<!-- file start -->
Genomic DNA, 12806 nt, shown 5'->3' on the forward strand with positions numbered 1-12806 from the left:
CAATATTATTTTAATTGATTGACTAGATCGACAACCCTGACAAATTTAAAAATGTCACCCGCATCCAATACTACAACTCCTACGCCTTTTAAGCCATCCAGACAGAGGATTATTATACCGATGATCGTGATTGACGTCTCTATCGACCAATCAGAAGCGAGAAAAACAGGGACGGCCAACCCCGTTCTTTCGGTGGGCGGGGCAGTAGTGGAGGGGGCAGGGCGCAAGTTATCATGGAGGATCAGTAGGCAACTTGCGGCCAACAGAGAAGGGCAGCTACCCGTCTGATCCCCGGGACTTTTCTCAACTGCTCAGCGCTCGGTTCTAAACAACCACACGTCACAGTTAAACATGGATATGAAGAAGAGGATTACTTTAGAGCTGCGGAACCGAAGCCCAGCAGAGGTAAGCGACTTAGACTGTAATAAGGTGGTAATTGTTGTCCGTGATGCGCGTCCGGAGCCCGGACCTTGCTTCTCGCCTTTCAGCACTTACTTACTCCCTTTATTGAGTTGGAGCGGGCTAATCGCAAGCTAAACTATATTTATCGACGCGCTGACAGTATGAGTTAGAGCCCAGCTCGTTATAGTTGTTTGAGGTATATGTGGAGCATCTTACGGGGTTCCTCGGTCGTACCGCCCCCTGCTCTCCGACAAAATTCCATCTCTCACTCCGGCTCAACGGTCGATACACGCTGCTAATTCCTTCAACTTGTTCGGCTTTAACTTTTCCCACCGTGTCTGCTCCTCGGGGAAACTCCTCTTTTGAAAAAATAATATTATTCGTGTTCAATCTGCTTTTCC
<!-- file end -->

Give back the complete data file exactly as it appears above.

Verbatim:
Genomic DNA, 12806 nt, shown 5'->3' on the forward strand with positions numbered 1-12806 from the left:
CAATATTATTTTAATTGATTGACTAGATCGACAACCCTGACAAATTTAAAAATGTCACCCGCATCCAATACTACAACTCCTACGCCTTTTAAGCCATCCAGACAGAGGATTATTATACCGATGATCGTGATTGACGTCTCTATCGACCAATCAGAAGCGAGAAAAACAGGGACGGCCAACCCCGTTCTTTCGGTGGGCGGGGCAGTAGTGGAGGGGGCAGGGCGCAAGTTATCATGGAGGATCAGTAGGCAACTTGCGGCCAACAGAGAAGGGCAGCTACCCGTCTGATCCCCGGGACTTTTCTCAACTGCTCAGCGCTCGGTTCTAAACAACCACACGTCACAGTTAAACATGGATATGAAGAAGAGGATTACTTTAGAGCTGCGGAACCGAAGCCCAGCAGAGGTAAGCGACTTAGACTGTAATAAGGTGGTAATTGTTGTCCGTGATGCGCGTCCGGAGCCCGGACCTTGCTTCTCGCCTTTCAGCACTTACTTACTCCCTTTATTGAGTTGGAGCGGGCTAATCGCAAGCTAAACTATATTTATCGACGCGCTGACAGTATGAGTTAGAGCCCAGCTCGTTATAGTTGTTTGAGGTATATGTGGAGCATCTTACGGGGTTCCTCGGTCGTACCGCCCCCTGCTCTCCGACAAAATTCCATCTCTCACTCCGGCTCAACGGTCGATACACGCTGCTAATTCCTTCAACTTGTTCGGCTTTAACTTTTCCCACCGTGTCTGCTCCTCGGGGAAACTCCTCTTTTGAAAAAATAATATTATTCGTGTTCAATCTGCTTTTCC